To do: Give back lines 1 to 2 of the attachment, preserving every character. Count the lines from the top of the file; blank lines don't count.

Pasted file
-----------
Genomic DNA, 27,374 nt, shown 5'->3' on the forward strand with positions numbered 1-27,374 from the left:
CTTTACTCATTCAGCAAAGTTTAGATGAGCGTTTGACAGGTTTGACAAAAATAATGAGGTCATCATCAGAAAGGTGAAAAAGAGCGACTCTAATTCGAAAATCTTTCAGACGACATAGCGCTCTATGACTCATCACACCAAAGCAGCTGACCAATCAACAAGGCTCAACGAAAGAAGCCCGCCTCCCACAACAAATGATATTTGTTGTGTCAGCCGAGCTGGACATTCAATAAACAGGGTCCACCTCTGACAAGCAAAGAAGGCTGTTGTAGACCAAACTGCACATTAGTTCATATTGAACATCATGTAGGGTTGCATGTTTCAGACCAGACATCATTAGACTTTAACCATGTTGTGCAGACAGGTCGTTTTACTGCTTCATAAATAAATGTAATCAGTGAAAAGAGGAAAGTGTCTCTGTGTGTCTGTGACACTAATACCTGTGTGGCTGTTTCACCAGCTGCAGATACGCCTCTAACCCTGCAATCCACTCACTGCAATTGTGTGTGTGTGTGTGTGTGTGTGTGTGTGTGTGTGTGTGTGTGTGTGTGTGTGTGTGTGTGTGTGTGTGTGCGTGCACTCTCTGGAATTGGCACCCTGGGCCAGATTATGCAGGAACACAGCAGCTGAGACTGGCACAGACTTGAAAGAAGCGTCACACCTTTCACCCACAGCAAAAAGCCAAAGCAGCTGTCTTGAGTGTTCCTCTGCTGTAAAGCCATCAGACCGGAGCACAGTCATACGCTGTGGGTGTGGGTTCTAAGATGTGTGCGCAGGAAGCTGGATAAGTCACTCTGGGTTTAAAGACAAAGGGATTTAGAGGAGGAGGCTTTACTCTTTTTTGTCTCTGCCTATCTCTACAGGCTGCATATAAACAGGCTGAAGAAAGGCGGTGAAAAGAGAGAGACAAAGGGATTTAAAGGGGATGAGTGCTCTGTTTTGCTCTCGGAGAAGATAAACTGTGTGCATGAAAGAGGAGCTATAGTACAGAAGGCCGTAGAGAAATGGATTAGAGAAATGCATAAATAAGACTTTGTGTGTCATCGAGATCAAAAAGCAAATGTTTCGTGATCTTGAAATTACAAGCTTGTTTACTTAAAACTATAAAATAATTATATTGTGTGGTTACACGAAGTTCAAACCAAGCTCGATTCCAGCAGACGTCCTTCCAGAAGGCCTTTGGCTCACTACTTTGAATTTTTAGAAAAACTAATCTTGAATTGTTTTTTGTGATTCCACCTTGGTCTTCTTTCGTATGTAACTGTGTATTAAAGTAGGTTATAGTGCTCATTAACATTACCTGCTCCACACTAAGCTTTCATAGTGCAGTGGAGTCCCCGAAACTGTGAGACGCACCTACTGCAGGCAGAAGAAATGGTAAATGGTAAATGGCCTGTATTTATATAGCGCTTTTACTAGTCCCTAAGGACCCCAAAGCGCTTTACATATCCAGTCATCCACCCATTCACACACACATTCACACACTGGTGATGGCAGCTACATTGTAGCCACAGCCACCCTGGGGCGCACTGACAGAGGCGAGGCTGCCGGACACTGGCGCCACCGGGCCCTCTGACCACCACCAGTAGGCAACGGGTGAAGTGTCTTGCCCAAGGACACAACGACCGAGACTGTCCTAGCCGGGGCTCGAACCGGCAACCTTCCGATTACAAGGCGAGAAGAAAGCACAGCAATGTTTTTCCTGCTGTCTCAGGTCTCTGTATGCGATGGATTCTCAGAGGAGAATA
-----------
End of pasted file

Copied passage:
Genomic DNA, 27,374 nt, shown 5'->3' on the forward strand with positions numbered 1-27,374 from the left:
CTTTACTCATTCAGCAAAGTTTAGATGAGCGTTTGACAGGTTTGACAAAAATAATGAGGTCATCATCAGAAAGGTGAAAAAGAGCGACTCTAATTCGAAAATCTTTCAGACGACATAGCGCTCTATGACTCATCACACCAAAGCAGCTGACCAATCAACAAGGCTCAACGAAAGAAGCCCGCCTCCCACAACAAATGATATTTGTTGTGTCAGCCGAGCTGGACATTCAATAAACAGGGTCCACCTCTGACAAGCAAAGAAGGCTGTTGTAGACCAAACTGCACATTAGTTCATATTGAACATCATGTAGGGTTGCATGTTTCAGACCAGACATCATTAGACTTTAACCATGTTGTGCAGACAGGTCGTTTTACTGCTTCATAAATAAATGTAATCAGTGAAAAGAGGAAAGTGTCTCTGTGTGTCTGTGACACTAATACCTGTGTGGCTGTTTCACCAGCTGCAGATACGCCTCTAACCCTGCAATCCACTCACTGCAATTGTGTGTGTGTGTGTGTGTGTGTGTGTGTGTGTGTGTGTGTGTGTGTGTGTGTGTGTGTGTGTGTGTGTGTGCGTGCACTCTCTGGAATTGGCACCCTGGGCCAGATTATGCAGGAACACAGCAGCTGAGACTGGCACAGACTTGAAAGAAGCGTCACACCTTTCACCCACAGCAAAAAGCCAAAGCAGCTGTCTTGAGTGTTCCTCTGCTGTAAAGCCATCAGACCGGAGCACAGTCATACGCTGTGGGTGTGGGTTCTAAGATGTGTGCGCAGGAAGCTGGATAAGTCACTCTGGGTTTAAAGACAAAGGGATTTAGAGGAGGAGGCTTTACTCTTTTTTGTCTCTGCCTATCTCTACAGGCTGCATATAAACAGGCTGAAGAAAGGCGGTGAAAAGAGAGAGACAAAGGGATTTAAAGGGGATGAGTGCTCTGTTTTGCTCTCGGAGAAGATAAACTGTGTGCATGAAAGAGGAGCTATAGTACAGAAGGCCGTAGAGAAATGGATTAGAGAAATGCATAAATAAGACTTTGTGTGTCATCGAGATCAAAAAGCAAATGTTTCGTGATCTTGAAATTACAAGCTTGTTTACTTAAAACTATAAAATAATTATATTGTGTGGTTACACGAAGTTCAAACCAAGCTCGATTCCAGCAGACGTCCTTCCAGAAGGCCTTTGGCTCACTACTTTGAATTTTTAGAAAAACTAATCTTGAATTGTTTTTTGTGATTCCACCTTGGTCTTCTTTCGTATGTAACTGTGTATTAAAGTAGGTTATAGTGCTCATTAACATTACCTGCTCCACACTAAGCTTTCATAGTGCAGTGGAGTCCCCGAAACTGTGAGACGCACCTACTGCAGGCAGAAGAAATGGTAAATGGTAAATGGCCTGTATTTATATAGCGCTTTTACTAGTCCCTAAGGACCCCAAAGCGCTTTACATATCCAGTCATCCACCCATTCACACACACATTCACACACTGGTGATGGCAGCTACATTGTAGCCACAGCCACCCTGGGGCGCACTGACAGAGGCGAGGCTGCCGGACACTGGCGCCACCGGGCCCTCTGACCACCACCAGTAGGCAACGGGTGAAGTGTCTTGCCCAAGGACACAACGACCGAGACTGTCCTAGCCGGGGCTCGAACCGGCAACCTTCCGATTACAAGGCGAGAAGAAAGCACAGCAATGTTTTTCCTGCTGTCTCAGGTCTCTGTATGCGATGGATTCTCAGAGGAGAATA